Hawai'i Hotel Performance Report - June 2020



In June 2020, Hawaii hotels statewide reported substantial declines in revenue per available room (RevPAR), average daily rate (ADR), and occupancy compared to June 2019 as tourism continued to be impacted significantly by the COVID-19 pandemic.


According to the Hawaii Hotel Performance Report published by Hawaii Tourism Authority’s (HTA) Research Division, statewide RevPAR decreased to $25 (-89.3%), ADR fell to $162 (-42.4%), and occupancy declined to 15.6 percent (-68.3 percentage points) (Figure 1) in June.


The report’s findings utilized data compiled by STR, Inc., which conducts the largest and most comprehensive survey of hotel properties in the Hawaiian Islands.


In June, Hawaii hotel room revenues statewide fell by 94.2 percent to $22.3 million. Room demand was 89.9 percent lower than the same period last year. Room supply decreased by 45.6 percent year-over-year (Figure 2). Many properties closed or reduced operations starting in April. Since March 26, all passengers arriving from out-of-state were required to abide by a mandatory 14-day self-quarantine. The quarantine order was expanded on April 1 to include interisland travelers; the interisland quarantine ended on June 15.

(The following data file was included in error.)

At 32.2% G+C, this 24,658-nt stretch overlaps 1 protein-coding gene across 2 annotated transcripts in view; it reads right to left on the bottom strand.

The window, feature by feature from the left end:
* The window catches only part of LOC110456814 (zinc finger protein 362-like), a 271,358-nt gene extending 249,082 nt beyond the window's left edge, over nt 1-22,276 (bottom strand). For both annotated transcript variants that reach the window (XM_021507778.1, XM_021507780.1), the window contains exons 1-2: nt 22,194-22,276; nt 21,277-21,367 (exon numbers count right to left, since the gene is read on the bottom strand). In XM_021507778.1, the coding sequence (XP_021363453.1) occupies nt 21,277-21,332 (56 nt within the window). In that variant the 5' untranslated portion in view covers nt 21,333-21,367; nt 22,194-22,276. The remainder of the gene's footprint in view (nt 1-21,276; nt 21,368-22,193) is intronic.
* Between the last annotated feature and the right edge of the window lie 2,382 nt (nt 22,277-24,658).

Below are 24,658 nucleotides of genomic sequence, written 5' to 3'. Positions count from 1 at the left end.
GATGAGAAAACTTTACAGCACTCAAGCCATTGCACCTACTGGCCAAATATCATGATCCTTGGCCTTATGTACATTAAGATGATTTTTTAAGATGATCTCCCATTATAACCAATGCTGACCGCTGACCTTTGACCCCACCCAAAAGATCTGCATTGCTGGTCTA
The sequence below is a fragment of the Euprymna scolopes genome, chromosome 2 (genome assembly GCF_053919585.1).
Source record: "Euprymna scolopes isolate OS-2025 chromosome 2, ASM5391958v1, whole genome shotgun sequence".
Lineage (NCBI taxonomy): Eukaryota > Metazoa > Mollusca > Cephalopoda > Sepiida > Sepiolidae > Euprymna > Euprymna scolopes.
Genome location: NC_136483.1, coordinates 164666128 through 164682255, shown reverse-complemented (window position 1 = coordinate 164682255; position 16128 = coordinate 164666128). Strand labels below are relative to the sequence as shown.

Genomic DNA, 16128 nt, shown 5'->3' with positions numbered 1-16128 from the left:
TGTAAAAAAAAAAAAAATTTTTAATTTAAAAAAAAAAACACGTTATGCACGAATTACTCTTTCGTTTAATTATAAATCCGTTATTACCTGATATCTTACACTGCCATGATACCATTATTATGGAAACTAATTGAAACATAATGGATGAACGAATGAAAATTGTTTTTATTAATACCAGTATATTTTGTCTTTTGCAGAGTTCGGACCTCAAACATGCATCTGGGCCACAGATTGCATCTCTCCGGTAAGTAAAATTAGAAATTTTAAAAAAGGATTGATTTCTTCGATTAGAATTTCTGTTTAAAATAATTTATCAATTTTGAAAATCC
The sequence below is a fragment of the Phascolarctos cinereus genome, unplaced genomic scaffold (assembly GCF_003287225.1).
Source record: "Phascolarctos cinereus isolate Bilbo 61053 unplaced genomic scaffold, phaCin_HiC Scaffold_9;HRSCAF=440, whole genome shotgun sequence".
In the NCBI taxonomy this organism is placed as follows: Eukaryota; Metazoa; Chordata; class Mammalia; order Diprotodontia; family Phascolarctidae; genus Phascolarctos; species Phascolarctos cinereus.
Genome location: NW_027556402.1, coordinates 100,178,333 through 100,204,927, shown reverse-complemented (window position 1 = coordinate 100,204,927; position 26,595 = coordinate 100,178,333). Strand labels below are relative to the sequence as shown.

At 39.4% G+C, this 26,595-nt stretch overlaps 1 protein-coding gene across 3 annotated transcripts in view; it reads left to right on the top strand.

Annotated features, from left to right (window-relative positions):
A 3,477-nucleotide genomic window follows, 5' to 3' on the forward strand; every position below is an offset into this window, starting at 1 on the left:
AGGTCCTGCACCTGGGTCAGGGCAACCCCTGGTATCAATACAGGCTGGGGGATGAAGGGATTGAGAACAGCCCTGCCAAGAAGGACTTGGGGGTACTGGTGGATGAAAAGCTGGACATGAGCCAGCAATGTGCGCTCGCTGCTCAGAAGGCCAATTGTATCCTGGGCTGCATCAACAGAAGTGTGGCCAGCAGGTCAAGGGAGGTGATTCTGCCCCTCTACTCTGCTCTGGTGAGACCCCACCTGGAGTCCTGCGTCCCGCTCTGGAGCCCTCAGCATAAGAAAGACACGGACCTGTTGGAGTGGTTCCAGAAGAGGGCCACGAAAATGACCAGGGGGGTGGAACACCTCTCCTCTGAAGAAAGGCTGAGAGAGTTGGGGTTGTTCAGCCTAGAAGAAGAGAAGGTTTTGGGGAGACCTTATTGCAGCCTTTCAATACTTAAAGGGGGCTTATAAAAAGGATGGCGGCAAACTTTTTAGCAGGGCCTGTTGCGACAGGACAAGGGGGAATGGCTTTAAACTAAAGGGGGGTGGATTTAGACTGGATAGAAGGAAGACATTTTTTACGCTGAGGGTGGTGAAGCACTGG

All classes of Hawaii hotel properties statewide reported RevPAR losses in June compared to a year ago. Luxury Class properties earned RevPAR of $26 (-94.0%), with ADR of $335 (-39.5%) and occupancy at 7.9 percent (-72.1 percentage points). Upper Midscale Class properties earned slightly higher RevPAR ($29, -79.8%) than Luxury Class hotels due to comparatively higher occupancy at 18.6 percent (-67.9 percentage points).


All of Hawaii’s four island counties reported lower RevPAR and occupancy. Hotels on the island of Hawaii led the state in June RevPAR at $37 (-80.8%), with occupancy of 26.9 percent (-51.5 percentage points) and ADR at $139 (-44.1%).


Maui County hotels had the lowest June RevPAR at $16 (-95.1%), with ADR of $218 (-44.7%) and occupancy at 7.2 percent (-73.5 percentage points).


Oahu hotels reported $25 (-88.2%) for RevPAR in June, with ADR at $164 (-32.5%) and occupancy of 15.4 percent (-72.5 percentage points). Waikiki hotels earned $20 (-90.3%) in RevPAR with ADR at $164 (-30.8%) and occupancy of 12.4 percent (-75.8 percentage points).


Kauai hotels earned RevPAR of $29 (-86.0%) in June, with ADR at $149 (-46.7%) and occupancy of 19.6 percent (-54.7 percentage points).


First Half of 2020


Through the first six months of 2020, Hawaii hotels statewide reported modest ADR growth and lower occupancy, which resulted in lower RevPAR compared to the first half of 2019. Statewide RevPAR declined to $144 (-35.9%), with ADR of $291 (+3.9%) and occupancy of 49.7 percent (-30.8 percentage points) (Figure 8).


Year-to-date performance was the result of a strong first quarter countered by a very weak second quarter. In the first half of 2020, Hawaii hotel room revenues fell by 50.6 percent to $1.09 billion compared to the $2.21 billion earned in the first half of 2019. There were approximately 2.2 million fewer available room nights (-22.9%) and approximately 4.1 million fewer occupied room nights (-52.4%) compared to a year ago (Figure 9). Many hotel properties across the state were closed or had rooms out of service due to COVID-19 impacts. Other properties were already closed for renovation or had rooms out of service for renovation.